They all did okay, because they got antibiotics. I felt like they used to do a lot of anticoagulation therapy as well because hematology would get involved and so most of the kids did okay. The question is, is there a role for FESS in these? I don't know, but it depends on when ENT is involved and the timing of that, and then in the timing of the anticoagulation. Once they're on it, then hold it and do a FESS. What we are doing it for is always a little tricky too, and how old is the kid, all that kind of stuff.

(9) Challenges in Pediatric Procedures

[Dr. Gopi Shah]
As we start to slowly round it out and wrap it up, tell me, do you have any tips or tricks for your sinus surgery? A lot of times the kids are, especially five to seven-year-olds and have a hot inflamed sinus, it's tight, it's bloody. Any tips that you use to help you visualize and for hemostasis?

[Dr. Winty Tan Tui]
Yes. It's very difficult for very, very young children. We have youngest children around nine months. It's very narrow for us, and a lot of bleeding, and things like that. I think that we must go slowly in the first step. We do adrenaline with normal saline, and we put in the match through the nose and maybe wait for 5 or 10 minutes before surgery, so it's not get bloody. Very easy to see framework or something like that in the nose. We do it step-by-step and it is very easy for us. In some very difficult cases, we have an IGS system.

[Dr. Gopi Shah]
In terms of the adrenaline, what concentration do you use, and does age play a role like for the 9-month-old versus the 12-year-old or the 6-year-old? Do you do 1 in 10,000? 1 in 1,000? What kind of concentration?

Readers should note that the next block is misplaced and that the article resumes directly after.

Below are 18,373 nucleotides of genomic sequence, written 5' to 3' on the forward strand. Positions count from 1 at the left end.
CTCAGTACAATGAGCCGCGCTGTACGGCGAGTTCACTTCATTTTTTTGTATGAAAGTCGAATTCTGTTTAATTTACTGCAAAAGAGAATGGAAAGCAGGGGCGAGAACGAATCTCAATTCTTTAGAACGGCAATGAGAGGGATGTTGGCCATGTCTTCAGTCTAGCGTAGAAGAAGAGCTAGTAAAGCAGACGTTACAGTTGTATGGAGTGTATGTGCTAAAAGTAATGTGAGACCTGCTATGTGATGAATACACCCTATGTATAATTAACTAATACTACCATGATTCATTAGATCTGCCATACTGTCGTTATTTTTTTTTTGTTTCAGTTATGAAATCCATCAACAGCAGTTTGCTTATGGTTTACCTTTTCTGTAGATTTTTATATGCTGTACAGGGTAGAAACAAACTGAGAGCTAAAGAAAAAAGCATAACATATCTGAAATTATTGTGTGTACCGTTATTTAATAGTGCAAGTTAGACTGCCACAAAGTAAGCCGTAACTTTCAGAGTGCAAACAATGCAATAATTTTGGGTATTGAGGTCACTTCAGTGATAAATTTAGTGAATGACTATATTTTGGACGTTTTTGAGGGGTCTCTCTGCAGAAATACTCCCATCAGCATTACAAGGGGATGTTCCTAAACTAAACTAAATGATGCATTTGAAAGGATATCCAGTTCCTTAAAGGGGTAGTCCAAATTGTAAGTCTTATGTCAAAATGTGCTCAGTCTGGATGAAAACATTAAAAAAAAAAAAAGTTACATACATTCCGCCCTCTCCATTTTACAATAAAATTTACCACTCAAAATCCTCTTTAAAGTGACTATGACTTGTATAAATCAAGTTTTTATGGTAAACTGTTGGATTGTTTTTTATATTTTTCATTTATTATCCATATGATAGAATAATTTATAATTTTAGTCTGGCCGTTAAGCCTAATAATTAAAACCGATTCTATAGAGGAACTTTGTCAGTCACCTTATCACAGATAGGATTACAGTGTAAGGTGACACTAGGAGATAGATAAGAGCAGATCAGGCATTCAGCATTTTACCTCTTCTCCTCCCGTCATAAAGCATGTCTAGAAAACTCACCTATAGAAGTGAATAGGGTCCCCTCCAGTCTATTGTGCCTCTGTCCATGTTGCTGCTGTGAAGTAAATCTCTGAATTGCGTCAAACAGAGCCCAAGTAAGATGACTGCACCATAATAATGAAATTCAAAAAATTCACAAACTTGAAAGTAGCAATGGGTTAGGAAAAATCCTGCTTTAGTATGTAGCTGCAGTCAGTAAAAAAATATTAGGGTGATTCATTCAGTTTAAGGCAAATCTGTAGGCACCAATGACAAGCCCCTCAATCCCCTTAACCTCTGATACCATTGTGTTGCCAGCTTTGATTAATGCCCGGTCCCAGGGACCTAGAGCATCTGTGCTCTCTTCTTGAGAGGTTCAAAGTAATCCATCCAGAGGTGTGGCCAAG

[Dr. Winty Tan Tui]
1 to 10,000 is okay.

[Dr. Gopi Shah]
In terms of taking the lamina down, once you're kind of, "Okay, I've gotten my ethmoids down." Then you start to take your lamina down, what do you like to use and how do you like to get into it without getting into the periorbital? That's a big fear. If there's enough pus there, you probably won't be getting into the periorbital.

[Dr. Winty Tan Tui]
I think it's not much difficult for this, because we see the ophthalmologist to do this one time. Then after that, we can do it ourselves.

[Dr. Gopi Shah]
Not the orbitotomy, but endoscopically. Do you have any tips or tricks for the ENTs, our listeners who are ENTs that are going to be taking the lamina of the ethmoid down? How do you usually like to get into that? What instruments do you like to use?

[Dr. Winty Tan Tui]
Instrument is a normal instrument, not a very special instrument. Not very difficult for us to do this. Open the endpoint and we control the bleeding. Then we have access and we drain it.

[Dr. Gopi Shah]
For us, I think it's the same. There's nothing special. It's the basic sinus instruments, the coddle. I like making a little break in the bone. Sometimes there's already a little breach there. You might even see a little pus trickling out if it's enough pressure, but just using a coddle to make a little fracture in the lamina. Then it's just flaking it away using the flat side. Once you have to go on the inside of it, create a little flap or a plane to open some bone and to have a good amount, not being scared to take some of that bone down so that all that pus can come out.